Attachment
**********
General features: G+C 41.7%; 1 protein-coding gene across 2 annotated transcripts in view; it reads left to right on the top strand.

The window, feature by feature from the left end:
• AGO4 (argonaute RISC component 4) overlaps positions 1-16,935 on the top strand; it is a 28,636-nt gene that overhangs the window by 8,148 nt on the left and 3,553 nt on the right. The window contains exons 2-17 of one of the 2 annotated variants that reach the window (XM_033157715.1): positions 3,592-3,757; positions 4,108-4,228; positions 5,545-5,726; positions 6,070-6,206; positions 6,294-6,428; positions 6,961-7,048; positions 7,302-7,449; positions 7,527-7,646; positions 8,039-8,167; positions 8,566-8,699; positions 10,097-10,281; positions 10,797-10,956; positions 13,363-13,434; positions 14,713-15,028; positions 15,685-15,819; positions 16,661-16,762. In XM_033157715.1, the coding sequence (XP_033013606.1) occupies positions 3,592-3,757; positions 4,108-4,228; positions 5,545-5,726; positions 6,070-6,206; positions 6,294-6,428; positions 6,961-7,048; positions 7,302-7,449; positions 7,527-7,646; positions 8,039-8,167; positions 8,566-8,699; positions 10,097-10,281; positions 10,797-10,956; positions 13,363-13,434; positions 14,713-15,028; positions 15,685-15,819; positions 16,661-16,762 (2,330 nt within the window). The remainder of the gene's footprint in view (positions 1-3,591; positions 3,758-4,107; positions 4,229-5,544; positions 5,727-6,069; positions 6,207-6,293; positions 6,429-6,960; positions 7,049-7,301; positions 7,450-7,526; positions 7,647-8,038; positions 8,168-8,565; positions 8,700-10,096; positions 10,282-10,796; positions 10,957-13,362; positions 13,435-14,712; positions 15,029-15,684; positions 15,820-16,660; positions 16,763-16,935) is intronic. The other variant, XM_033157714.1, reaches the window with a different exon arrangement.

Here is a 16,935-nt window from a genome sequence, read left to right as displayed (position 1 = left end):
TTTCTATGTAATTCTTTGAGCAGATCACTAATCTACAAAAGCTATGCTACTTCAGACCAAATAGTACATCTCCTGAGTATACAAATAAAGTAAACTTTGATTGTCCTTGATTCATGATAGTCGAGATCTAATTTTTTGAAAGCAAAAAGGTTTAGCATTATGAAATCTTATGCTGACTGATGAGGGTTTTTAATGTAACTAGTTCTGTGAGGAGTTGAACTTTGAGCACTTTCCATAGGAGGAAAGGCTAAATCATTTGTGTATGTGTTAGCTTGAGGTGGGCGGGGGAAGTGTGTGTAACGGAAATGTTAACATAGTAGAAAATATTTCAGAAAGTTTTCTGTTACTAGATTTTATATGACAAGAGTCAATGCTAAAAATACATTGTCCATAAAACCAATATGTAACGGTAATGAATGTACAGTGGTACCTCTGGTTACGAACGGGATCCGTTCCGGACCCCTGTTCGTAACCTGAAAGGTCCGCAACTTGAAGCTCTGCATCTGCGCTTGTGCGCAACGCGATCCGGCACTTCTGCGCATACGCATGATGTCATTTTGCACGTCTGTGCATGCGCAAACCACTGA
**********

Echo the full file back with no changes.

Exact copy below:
General features: G+C 41.7%; 1 protein-coding gene across 2 annotated transcripts in view; it reads left to right on the top strand.

The window, feature by feature from the left end:
• AGO4 (argonaute RISC component 4) overlaps positions 1-16,935 on the top strand; it is a 28,636-nt gene that overhangs the window by 8,148 nt on the left and 3,553 nt on the right. The window contains exons 2-17 of one of the 2 annotated variants that reach the window (XM_033157715.1): positions 3,592-3,757; positions 4,108-4,228; positions 5,545-5,726; positions 6,070-6,206; positions 6,294-6,428; positions 6,961-7,048; positions 7,302-7,449; positions 7,527-7,646; positions 8,039-8,167; positions 8,566-8,699; positions 10,097-10,281; positions 10,797-10,956; positions 13,363-13,434; positions 14,713-15,028; positions 15,685-15,819; positions 16,661-16,762. In XM_033157715.1, the coding sequence (XP_033013606.1) occupies positions 3,592-3,757; positions 4,108-4,228; positions 5,545-5,726; positions 6,070-6,206; positions 6,294-6,428; positions 6,961-7,048; positions 7,302-7,449; positions 7,527-7,646; positions 8,039-8,167; positions 8,566-8,699; positions 10,097-10,281; positions 10,797-10,956; positions 13,363-13,434; positions 14,713-15,028; positions 15,685-15,819; positions 16,661-16,762 (2,330 nt within the window). The remainder of the gene's footprint in view (positions 1-3,591; positions 3,758-4,107; positions 4,229-5,544; positions 5,727-6,069; positions 6,207-6,293; positions 6,429-6,960; positions 7,049-7,301; positions 7,450-7,526; positions 7,647-8,038; positions 8,168-8,565; positions 8,700-10,096; positions 10,282-10,796; positions 10,957-13,362; positions 13,435-14,712; positions 15,029-15,684; positions 15,820-16,660; positions 16,763-16,935) is intronic. The other variant, XM_033157714.1, reaches the window with a different exon arrangement.

Here is a 16,935-nt window from a genome sequence, read left to right as displayed (position 1 = left end):
TTTCTATGTAATTCTTTGAGCAGATCACTAATCTACAAAAGCTATGCTACTTCAGACCAAATAGTACATCTCCTGAGTATACAAATAAAGTAAACTTTGATTGTCCTTGATTCATGATAGTCGAGATCTAATTTTTTGAAAGCAAAAAGGTTTAGCATTATGAAATCTTATGCTGACTGATGAGGGTTTTTAATGTAACTAGTTCTGTGAGGAGTTGAACTTTGAGCACTTTCCATAGGAGGAAAGGCTAAATCATTTGTGTATGTGTTAGCTTGAGGTGGGCGGGGGAAGTGTGTGTAACGGAAATGTTAACATAGTAGAAAATATTTCAGAAAGTTTTCTGTTACTAGATTTTATATGACAAGAGTCAATGCTAAAAATACATTGTCCATAAAACCAATATGTAACGGTAATGAATGTACAGTGGTACCTCTGGTTACGAACGGGATCCGTTCCGGACCCCTGTTCGTAACCTGAAAGGTCCGCAACTTGAAGCTCTGCATCTGCGCTTGTGCGCAACGCGATCCGGCACTTCTGCGCATACGCATGATGTCATTTTGCACGTCTGTGCATGCGCAAACCACTGA